The Free Wi-Fi Payphone Replacements of New York City

LinkNYC kiosks are funded by advertising | © LinkNYC
LinkNYC kiosks are funded by advertising | © LinkNYC
Photo of Peter Ward
Tech Editor22 February 2018

Payphones became so obsolete so quickly that we rarely pay any attention to the few that are left. In New York, it’s even possible to overlook the fact that many have been replaced by Wi-Fi capable, phone charging, tablet-wielding kiosks all over the city.

LinkNYC is a network of slim, tall booths that offer a number of services to visitors and residents of New York. Perhaps the most useful is free, fast WI-Fi access, that lets you stay connected free of charge when you’re out and about in the city. The Links also provide free domestic phone calls, maps, directions, a USB port for charging, and a 911 button for emergencies.

The project to install the network has been ambitious. “When LinkNYC is fully built out it’s going to be the largest, fastest municipal Wi-Fi network anywhere in the world. So we definitely have a go big or go home mentality. It’s an incredible resource both for New Yorkers and visitors, at no cost to the taxpayer,” says Kate Blumm, Assistant Commissioner, Communications & External Affairs at NYC Department of Information Technology & Telecommunications, in an interview.

Phones can be charged at the stations | © LinkNYC

The reason there’s no cost to New York’s residents is that the whole network is funded by advertising. The Link kiosks have two digital screens on either side, which can display advertising, among other things. They’re provided by the City of New York and a New York-based consortium called CityBridge that includes chip maker Qualcomm and Intersection, a company funded by Google’s parent firm Alphabet.

“Old payphones had static advertisements on three sides, and our new Links have digital advertising on two sides, and we split the revenue 50-50 [with the city,]” says Ruth Fasoldt, Director of External Affairs at LinkNYC. “Our 50% also pays for the entire project, and we also use the 55-inch screens for other things beyond advertising. We have content up there that can be useful for residents and visitors alike, subway updates, weather updates, fun facts about New York City, and we’re growing that content all the time.”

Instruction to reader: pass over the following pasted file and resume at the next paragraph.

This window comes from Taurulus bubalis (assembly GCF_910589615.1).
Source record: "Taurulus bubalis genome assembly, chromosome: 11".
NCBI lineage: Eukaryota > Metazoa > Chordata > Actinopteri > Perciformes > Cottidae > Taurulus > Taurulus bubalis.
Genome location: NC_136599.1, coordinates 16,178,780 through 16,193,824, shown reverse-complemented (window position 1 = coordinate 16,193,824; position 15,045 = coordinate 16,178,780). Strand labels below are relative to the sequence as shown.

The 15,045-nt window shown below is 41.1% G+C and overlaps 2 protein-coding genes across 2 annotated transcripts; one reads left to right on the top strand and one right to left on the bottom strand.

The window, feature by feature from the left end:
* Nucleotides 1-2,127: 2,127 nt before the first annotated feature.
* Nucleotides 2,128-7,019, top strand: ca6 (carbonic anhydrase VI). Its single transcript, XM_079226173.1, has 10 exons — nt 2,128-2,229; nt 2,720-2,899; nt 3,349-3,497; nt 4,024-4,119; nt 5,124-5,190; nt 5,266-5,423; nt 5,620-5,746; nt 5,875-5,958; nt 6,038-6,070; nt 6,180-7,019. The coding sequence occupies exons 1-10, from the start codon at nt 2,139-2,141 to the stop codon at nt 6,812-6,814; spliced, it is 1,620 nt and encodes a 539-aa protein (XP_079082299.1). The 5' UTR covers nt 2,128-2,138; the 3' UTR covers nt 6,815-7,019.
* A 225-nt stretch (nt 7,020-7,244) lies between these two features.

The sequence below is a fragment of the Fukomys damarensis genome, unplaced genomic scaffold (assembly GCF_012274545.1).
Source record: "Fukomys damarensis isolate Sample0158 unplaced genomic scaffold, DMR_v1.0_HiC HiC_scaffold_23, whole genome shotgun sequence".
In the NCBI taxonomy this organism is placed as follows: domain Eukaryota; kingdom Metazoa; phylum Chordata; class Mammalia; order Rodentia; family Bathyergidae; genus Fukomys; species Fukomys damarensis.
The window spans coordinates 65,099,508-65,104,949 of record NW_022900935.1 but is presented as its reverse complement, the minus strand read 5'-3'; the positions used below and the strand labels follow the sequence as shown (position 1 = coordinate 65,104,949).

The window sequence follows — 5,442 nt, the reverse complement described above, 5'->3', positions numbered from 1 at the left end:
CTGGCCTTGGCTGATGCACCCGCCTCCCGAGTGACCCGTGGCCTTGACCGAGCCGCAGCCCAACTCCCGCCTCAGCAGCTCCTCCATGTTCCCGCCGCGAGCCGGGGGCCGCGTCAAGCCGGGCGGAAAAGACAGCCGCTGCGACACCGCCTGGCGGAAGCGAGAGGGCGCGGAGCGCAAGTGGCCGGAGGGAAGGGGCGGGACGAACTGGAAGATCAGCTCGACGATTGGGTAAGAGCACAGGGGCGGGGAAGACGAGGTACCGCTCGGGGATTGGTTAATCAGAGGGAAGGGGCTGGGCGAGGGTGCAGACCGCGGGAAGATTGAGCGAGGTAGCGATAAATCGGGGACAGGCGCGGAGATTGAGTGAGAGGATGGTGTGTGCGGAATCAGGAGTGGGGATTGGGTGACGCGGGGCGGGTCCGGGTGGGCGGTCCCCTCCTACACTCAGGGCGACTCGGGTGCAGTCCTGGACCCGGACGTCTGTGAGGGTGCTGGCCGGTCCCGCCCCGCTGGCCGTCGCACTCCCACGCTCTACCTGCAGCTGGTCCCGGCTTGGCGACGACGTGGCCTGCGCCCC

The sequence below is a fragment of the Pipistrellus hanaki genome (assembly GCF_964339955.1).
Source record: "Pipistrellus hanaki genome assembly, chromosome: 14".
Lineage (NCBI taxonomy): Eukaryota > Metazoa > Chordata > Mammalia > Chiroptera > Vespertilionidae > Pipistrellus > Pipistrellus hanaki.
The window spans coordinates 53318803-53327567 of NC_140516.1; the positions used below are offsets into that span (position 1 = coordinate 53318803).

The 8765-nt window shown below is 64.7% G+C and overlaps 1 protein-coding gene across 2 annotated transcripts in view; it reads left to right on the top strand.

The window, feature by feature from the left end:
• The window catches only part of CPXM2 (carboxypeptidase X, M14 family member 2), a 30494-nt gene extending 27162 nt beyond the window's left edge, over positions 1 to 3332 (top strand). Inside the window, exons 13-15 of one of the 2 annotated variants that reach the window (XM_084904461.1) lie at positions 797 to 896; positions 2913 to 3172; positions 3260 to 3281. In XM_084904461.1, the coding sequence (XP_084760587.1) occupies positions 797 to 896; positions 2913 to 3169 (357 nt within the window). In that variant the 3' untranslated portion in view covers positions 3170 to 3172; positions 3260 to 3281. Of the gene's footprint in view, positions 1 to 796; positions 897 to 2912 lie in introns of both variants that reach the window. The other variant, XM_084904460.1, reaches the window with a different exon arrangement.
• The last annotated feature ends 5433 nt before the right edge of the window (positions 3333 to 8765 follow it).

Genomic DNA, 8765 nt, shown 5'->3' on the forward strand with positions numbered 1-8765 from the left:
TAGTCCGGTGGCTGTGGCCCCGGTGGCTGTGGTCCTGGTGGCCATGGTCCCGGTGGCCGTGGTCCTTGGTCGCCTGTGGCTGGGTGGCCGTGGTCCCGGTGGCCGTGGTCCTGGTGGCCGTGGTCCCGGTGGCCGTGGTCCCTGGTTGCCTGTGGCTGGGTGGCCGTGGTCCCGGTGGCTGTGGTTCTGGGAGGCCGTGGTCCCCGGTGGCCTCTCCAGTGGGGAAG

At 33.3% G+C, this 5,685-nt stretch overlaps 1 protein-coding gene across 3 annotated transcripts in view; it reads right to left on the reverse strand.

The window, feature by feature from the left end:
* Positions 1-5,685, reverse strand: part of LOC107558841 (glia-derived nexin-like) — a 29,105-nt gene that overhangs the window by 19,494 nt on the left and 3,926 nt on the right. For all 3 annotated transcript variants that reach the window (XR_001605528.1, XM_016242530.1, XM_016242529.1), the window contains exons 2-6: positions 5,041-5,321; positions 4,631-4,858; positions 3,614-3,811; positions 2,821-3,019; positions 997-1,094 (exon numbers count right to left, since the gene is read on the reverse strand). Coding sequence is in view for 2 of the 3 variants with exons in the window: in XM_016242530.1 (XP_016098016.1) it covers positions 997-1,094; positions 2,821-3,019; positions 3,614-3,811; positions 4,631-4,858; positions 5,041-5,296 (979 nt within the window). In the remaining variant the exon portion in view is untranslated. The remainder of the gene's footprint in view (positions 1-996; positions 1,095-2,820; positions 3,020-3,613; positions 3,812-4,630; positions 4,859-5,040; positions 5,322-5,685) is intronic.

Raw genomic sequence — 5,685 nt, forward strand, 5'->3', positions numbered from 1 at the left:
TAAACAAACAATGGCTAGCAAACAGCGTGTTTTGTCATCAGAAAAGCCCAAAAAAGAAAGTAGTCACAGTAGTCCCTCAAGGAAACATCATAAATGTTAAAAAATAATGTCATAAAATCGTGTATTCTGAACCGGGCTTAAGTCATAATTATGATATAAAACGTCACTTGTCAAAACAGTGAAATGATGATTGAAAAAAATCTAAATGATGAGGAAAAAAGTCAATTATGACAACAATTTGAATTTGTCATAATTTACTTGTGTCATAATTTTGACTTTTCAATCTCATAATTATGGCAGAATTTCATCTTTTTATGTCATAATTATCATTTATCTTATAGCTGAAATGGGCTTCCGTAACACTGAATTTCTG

The program, which started rolling out in 2016, hasn’t been without its controversies. There was a problem with users accessing pornographic content on the browser later that year, which was fixed by limiting the sites accessible via the kiosk. And there have also been privacy concerns raised, particularly as the booths have forward-facing cameras.

Citizens opposed to the cameras began putting post-it notes on the cameras, only for them to be taken down. The New York Civil Liberties Union has also complained about the LinkNYC network, saying in a letter to New York Mayor Bill de Blasio: “the NYCLU remains concerned about the vast amount of private information retained by the LinkNYC system and the lack of robust language in the privacy policy protecting users against unwarranted government surveillance.”

LinkNYC has been operational since 2016 | © LinkNYC

But despite these concerns, the project has aimed to bring connectivity to every New York resident and visitor. “The Mayor has said publicly and is 100% right—the internet is like water in 21st-century New York City,” explains Blumm. “It’s not a luxury, and not just access to internet, access to high speed internet. Adults need it to look for jobs, and to manage their resources, kids need it as part of their education. Every New Yorker and visitor deserves the right to have it.”

In order to make the kiosks more visible to busy New Yorkers, several campaigns have been launched to attract attention. One of the more recent examples was on Valentine’s Day, when people were encouraged to tag photos of them and their Valentine on Instagram, to be in the running to be featured on the side of a Link kiosk. There were also plans to arrange for visitors and residents who intended to propose to do so via a message on the side of a Link.

Aside from these types of campaigns, the main goal for LinkNYC in the future is to expand the network. “We’re still in the third year of an eight-year rollout. It will keep growing. You’ll be able to walk pretty much the whole of Manhattan while being connected to this Wi-Fi the whole time. We have 1,300 links that are live across the five boroughs so far, and we’ll have thousands more. We’re already up to 3.3 million devices having connected, which is larger than Chicago. It’s really exciting to see where we’re going,” says Fasoldt.

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